Assessing the impact of next-generation rapid diagnostic tests on Plasmodium falciparum malaria elimination strategies

December 2, 2015


Mass-screen-and-treat and targeted mass-drug-administration strategies are being considered as a means to interrupt transmission of Plasmodium falciparum malaria. However, the effectiveness of such strategies will depend on the extent to which current and future diagnostics are able to detect those individuals who are infectious to mosquitoes. We estimate the relationship between parasite density and onward infectivity using sensitive quantitative parasite diagnostics and mosquito feeding assays from Burkina Faso. We find that a diagnostic with a lower detection limit of 200 parasites per microlitre would detect 55% of the infectious reservoir (the combined infectivity to mosquitoes of the whole population weighted by how often each individual is bitten) whereas a test with a limit of 20 parasites per microlitre would detect 83% and 2 parasites per microlitre would detect 95% of the infectious reservoir. Using mathematical models, we show that increasing the diagnostic sensitivity from 200 parasites per microlitre (equivalent to microscopy or current rapid diagnostic tests) to 2 parasites per microlitre would increase the number of regions where transmission could be interrupted with a mass-screen-and-treat programme from an entomological inoculation rate below 1 to one of up to 4. The higher sensitivity diagnostic could reduce the number of treatment rounds required to interrupt transmission in areas of lower prevalence. We predict that mass-screen-and-treat with a highly sensitive diagnostic is less effective than mass drug administration owing to the prophylactic protection provided to uninfected individuals by the latter approach. In low-transmission settings such as those in Southeast Asia, we find that a diagnostic tool with a sensitivity of 20 parasites per microlitre may be sufficient for targeted mass drug administration because this diagnostic is predicted to identify a similar village population prevalence compared with that currently detected using polymerase chain reaction if treatment levels are high and screening is conducted during the dry season. Along with other factors, such as coverage, choice of drug, timing of the intervention, importation of infections, and seasonality, the sensitivity of the diagnostic can play a part in increasing the chance of interrupting transmission.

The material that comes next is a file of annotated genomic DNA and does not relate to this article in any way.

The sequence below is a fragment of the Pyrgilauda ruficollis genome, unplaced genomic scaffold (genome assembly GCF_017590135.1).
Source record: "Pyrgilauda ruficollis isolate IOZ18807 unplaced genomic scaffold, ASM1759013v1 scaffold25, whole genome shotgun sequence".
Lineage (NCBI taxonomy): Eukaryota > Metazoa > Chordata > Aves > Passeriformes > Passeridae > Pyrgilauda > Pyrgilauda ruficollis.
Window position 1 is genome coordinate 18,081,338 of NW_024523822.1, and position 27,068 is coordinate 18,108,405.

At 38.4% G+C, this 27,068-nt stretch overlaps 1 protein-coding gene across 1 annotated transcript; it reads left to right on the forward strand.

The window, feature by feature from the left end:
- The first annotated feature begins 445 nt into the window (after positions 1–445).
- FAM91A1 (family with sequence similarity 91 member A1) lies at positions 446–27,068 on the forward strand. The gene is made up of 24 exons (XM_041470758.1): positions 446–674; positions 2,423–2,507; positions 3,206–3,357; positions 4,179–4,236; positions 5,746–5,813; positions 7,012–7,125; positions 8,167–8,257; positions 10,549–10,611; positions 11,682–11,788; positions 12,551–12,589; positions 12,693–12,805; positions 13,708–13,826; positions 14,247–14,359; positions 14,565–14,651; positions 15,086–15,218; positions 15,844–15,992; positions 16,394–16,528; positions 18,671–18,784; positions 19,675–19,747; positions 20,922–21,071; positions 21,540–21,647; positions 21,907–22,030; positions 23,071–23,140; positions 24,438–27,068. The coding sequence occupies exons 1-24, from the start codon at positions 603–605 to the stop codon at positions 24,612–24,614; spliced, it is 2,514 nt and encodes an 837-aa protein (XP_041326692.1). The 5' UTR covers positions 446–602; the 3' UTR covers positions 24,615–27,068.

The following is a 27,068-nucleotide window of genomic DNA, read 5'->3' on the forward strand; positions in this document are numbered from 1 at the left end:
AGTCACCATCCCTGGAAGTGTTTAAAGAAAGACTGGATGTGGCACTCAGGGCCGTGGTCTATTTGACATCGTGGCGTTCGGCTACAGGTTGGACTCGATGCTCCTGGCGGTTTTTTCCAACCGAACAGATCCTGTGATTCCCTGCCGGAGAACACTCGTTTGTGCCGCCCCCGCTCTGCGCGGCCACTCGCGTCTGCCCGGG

Figure 2. Proportion of the infected population that have clinical disease (red), asymptomatic infection detectable by microscopy (orange) and asymptomatic infection not detectable by microscopy (yellow), and their contribution to the infectious reservoir for a range of entomological inoculation rates between 1 and 400. We predicted the proportion of infected individuals with infections detectable by microscopy for a range of transmission intensities with the three models, assuming the common inputs: stable transmission, constant seasonality, little case management and no other interventions present. The 'gametocytes only' compartment refers to individuals with recently cleared asexual parasites, but persisting gametocytes.